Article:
Prior to the beginning of the fall semester, the University Registrar will send faculty specific instructions for how to mark attendance on the photo roster. Please note that this change was designed to be quick and easy so as to avoid excessive use of your time.
Suggestions for ways to take attendance in large classes:
· Give a quiz on first or second day of class. Quiz could be on the syllabus contents.
· Have students sign in at door.
· Use assigned seating charts for students, and ask TA or undergraduate associate to note empty seats.
· Ask students to fill out index cards with name and one question or thought related to the class.
· Do an online poll using an app such as Kahoot. Ask students to use their real names on the poll.
Best wishes to you on a rejuvenating and productive summer.
Please complete this form any time that you need to miss any of your class meetings, whether due to illness, conference travel, or other personal or professional obligations. Please recall that there are instructional minute requirements that we must meet, and you are required to notify me in advance of ANY missed classes (MUPIM 5.9), including your plan for covering the course (i.e., not “canceling;” see also my email to all faculty of 11/17/17).
Some of you as instructors recently received emails requesting assistance in your courses this coming semester. Beth Dietz, in her role as assessment coordinator, created two excellent resources to quickly summarize the assessment efforts in the department.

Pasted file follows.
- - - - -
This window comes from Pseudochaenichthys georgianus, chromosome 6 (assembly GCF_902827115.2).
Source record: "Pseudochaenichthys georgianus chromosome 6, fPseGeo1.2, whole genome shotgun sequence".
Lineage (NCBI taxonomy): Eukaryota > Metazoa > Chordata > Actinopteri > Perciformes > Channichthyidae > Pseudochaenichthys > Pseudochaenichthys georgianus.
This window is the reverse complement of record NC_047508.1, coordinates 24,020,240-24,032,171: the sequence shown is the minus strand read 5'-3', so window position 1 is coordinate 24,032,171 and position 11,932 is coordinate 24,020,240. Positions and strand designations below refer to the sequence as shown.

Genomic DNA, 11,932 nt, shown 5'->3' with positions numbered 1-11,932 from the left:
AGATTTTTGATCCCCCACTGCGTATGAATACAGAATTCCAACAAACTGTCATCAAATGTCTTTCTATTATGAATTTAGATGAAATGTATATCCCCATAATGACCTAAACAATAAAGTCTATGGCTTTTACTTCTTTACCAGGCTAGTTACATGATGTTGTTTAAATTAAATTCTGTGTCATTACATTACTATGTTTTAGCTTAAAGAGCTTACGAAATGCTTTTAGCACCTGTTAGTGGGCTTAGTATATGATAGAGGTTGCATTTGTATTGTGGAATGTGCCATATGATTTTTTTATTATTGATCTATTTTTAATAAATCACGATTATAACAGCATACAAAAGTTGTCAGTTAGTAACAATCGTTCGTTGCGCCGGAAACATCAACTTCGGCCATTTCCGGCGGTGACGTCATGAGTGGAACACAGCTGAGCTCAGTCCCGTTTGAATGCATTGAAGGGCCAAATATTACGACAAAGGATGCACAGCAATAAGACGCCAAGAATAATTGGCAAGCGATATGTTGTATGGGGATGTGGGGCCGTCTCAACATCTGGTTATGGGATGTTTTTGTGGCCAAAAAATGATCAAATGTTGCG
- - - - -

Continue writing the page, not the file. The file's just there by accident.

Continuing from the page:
A three-minute video explains things well and succinctly, and this document on the department Team Drive summarizes our department implementation. Thanks to Beth for creating these. I hope each of you might take a minute to understand this process and the value in supporting it as I do.
Finally, those on the CTE list occasionally receive Assessment Briefs that cover a wide range of topics, including the most recent entry describing the assessment of the Global Miami Plan.
The Provost has asked me to remind those who have not yet completed the accessibility training to please do so. You should be getting reminder emails from the Provost’s Office, including another one Monday. Carolyn Haynes writes:
All faculty should have received an email (from General Counsel) about the annual Ethics Questionnaire and External Services. The dean has made very clear that faculty will need to complete the ethics survey, as we need 100% compliance as an institution.
Also, in this email was a link to report external services for things you do for outside entities (even journal service, publisher contracts, etc.). You need to complete this form as well, unfortunately for each such activity that you do (due to lawyers making surveys). Note that many of us have something here–things like serving on an editorial board are included. See the clarification on the matter in MUPIM here. It’s essentially trying to protect the “university’s time” by making sure we aren’t overcommitted to outside activities, but may be quite pro forma.
There are no survey links here as the emails are specific to each of you, to my understanding. Please see me if you did not receive this email or have any questions.